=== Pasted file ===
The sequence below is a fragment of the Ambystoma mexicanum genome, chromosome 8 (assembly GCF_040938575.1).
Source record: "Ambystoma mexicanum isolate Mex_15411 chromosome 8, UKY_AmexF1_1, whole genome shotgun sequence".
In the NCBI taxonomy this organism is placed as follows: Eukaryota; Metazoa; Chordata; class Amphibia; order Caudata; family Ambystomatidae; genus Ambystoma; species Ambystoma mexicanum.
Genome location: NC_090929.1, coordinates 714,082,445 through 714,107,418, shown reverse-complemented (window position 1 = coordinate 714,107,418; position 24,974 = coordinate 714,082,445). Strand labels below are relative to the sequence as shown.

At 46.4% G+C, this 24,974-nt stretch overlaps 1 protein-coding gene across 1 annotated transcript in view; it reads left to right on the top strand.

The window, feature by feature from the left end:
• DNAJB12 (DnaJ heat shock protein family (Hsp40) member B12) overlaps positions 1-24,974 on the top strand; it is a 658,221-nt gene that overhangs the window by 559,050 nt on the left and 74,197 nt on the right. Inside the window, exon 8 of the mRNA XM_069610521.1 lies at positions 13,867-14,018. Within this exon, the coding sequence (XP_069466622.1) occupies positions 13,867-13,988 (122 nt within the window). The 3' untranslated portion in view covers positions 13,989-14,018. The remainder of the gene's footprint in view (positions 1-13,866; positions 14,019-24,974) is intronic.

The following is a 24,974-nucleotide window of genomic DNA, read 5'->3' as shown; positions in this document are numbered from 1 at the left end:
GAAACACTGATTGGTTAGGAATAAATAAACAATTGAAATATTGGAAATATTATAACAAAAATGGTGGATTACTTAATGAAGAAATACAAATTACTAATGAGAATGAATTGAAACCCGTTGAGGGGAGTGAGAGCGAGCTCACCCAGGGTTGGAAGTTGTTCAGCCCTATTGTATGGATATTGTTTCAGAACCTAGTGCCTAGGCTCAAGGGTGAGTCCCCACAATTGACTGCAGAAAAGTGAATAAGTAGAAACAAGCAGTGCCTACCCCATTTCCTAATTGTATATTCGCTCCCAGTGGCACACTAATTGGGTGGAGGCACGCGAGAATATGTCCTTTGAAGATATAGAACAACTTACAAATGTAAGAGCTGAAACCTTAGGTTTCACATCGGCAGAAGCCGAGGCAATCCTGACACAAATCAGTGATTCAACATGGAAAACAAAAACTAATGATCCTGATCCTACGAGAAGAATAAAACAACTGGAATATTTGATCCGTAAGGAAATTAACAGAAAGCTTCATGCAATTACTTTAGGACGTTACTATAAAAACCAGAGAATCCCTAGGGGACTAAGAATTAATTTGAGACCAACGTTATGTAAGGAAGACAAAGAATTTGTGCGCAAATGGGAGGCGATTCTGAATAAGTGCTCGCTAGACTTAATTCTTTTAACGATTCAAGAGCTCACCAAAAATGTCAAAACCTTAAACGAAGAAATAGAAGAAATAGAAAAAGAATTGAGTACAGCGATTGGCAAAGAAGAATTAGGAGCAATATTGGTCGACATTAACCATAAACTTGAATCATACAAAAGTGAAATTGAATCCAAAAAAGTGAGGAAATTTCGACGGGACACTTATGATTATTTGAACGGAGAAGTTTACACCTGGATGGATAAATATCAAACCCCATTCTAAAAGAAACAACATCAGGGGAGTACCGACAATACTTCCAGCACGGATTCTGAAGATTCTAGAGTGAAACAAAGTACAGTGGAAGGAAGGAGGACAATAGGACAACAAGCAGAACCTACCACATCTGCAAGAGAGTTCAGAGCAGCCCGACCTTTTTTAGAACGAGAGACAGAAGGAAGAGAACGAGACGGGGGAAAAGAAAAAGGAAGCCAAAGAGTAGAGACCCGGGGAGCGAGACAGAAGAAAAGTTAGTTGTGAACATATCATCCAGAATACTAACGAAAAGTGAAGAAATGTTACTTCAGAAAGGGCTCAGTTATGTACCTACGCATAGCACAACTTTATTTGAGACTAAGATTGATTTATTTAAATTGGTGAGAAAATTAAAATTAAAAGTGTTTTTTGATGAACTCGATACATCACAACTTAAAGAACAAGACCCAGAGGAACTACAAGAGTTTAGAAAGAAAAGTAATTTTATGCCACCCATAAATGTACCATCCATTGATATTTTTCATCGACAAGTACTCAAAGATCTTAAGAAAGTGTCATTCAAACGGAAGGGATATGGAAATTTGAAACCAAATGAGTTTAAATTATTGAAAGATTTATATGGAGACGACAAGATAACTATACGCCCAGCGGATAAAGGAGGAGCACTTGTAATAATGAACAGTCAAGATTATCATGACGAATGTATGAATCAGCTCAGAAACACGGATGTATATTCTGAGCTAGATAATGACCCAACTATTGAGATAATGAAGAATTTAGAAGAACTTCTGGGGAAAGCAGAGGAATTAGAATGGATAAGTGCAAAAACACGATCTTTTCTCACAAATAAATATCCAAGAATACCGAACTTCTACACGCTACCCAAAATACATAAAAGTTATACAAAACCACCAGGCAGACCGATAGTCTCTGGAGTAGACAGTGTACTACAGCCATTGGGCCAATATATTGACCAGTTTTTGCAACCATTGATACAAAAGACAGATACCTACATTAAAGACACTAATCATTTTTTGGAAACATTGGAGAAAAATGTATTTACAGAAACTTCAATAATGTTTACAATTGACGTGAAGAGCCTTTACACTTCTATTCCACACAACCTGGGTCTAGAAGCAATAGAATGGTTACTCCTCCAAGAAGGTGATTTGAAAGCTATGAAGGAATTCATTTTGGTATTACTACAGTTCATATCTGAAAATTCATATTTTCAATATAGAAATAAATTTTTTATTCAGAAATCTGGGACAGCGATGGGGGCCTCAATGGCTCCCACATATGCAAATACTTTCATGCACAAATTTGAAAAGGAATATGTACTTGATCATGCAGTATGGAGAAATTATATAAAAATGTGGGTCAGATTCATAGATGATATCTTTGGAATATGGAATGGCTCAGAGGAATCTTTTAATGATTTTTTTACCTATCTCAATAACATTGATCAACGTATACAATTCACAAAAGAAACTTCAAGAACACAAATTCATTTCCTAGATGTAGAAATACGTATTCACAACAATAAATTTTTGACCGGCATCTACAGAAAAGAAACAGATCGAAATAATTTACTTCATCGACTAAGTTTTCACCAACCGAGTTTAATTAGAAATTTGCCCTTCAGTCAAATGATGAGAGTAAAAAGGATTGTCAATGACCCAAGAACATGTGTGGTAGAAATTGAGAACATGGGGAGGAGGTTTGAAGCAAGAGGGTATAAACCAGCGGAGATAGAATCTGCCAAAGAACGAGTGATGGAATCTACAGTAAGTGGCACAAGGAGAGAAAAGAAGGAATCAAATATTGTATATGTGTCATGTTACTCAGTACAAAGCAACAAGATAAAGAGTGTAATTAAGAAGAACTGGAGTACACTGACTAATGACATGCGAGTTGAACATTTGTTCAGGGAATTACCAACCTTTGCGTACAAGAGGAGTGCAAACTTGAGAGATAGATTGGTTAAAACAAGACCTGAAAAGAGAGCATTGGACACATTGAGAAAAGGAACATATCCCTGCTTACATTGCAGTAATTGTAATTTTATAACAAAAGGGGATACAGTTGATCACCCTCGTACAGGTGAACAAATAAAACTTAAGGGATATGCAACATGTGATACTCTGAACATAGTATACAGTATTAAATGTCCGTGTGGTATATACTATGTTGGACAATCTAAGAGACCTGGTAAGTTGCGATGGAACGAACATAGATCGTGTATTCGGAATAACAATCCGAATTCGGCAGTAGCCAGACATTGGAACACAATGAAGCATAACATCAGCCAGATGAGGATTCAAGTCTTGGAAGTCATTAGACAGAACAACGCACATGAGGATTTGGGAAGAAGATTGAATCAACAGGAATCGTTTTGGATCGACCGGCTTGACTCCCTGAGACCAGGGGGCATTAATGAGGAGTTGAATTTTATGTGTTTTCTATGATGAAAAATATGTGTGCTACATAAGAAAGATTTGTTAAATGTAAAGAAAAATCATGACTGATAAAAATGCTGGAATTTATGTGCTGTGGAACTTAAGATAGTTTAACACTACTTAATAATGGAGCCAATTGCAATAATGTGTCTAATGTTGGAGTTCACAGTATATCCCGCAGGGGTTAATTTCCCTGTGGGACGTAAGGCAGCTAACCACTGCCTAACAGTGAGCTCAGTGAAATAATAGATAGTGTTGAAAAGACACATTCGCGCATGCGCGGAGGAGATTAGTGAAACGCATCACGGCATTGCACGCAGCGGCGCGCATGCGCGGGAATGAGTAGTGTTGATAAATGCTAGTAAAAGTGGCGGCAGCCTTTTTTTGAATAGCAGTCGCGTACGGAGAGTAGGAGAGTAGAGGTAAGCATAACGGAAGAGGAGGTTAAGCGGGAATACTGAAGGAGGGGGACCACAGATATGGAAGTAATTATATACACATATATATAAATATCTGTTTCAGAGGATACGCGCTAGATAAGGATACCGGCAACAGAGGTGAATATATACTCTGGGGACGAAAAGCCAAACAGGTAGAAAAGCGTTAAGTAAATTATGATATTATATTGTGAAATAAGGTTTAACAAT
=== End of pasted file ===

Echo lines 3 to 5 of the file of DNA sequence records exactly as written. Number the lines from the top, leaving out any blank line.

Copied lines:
In the NCBI taxonomy this organism is placed as follows: Eukaryota; Metazoa; Chordata; class Amphibia; order Caudata; family Ambystomatidae; genus Ambystoma; species Ambystoma mexicanum.
Genome location: NC_090929.1, coordinates 714,082,445 through 714,107,418, shown reverse-complemented (window position 1 = coordinate 714,107,418; position 24,974 = coordinate 714,082,445). Strand labels below are relative to the sequence as shown.

At 46.4% G+C, this 24,974-nt stretch overlaps 1 protein-coding gene across 1 annotated transcript in view; it reads left to right on the top strand.